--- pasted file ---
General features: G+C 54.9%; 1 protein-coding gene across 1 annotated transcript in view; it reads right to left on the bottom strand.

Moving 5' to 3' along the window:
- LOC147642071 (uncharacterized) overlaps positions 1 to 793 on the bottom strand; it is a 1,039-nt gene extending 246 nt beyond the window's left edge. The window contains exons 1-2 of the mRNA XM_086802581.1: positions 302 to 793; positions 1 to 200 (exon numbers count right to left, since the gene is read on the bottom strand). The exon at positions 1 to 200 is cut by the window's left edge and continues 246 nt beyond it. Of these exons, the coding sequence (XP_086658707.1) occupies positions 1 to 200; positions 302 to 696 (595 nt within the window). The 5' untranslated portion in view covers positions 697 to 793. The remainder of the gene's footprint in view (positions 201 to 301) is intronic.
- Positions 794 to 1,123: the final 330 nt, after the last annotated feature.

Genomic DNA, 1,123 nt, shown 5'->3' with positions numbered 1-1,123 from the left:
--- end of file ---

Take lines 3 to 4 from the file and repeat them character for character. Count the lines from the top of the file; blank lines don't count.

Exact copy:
- LOC147642071 (uncharacterized) overlaps positions 1 to 793 on the bottom strand; it is a 1,039-nt gene extending 246 nt beyond the window's left edge. The window contains exons 1-2 of the mRNA XM_086802581.1: positions 302 to 793; positions 1 to 200 (exon numbers count right to left, since the gene is read on the bottom strand). The exon at positions 1 to 200 is cut by the window's left edge and continues 246 nt beyond it. Of these exons, the coding sequence (XP_086658707.1) occupies positions 1 to 200; positions 302 to 696 (595 nt within the window). The 5' untranslated portion in view covers positions 697 to 793. The remainder of the gene's footprint in view (positions 201 to 301) is intronic.
- Positions 794 to 1,123: the final 330 nt, after the last annotated feature.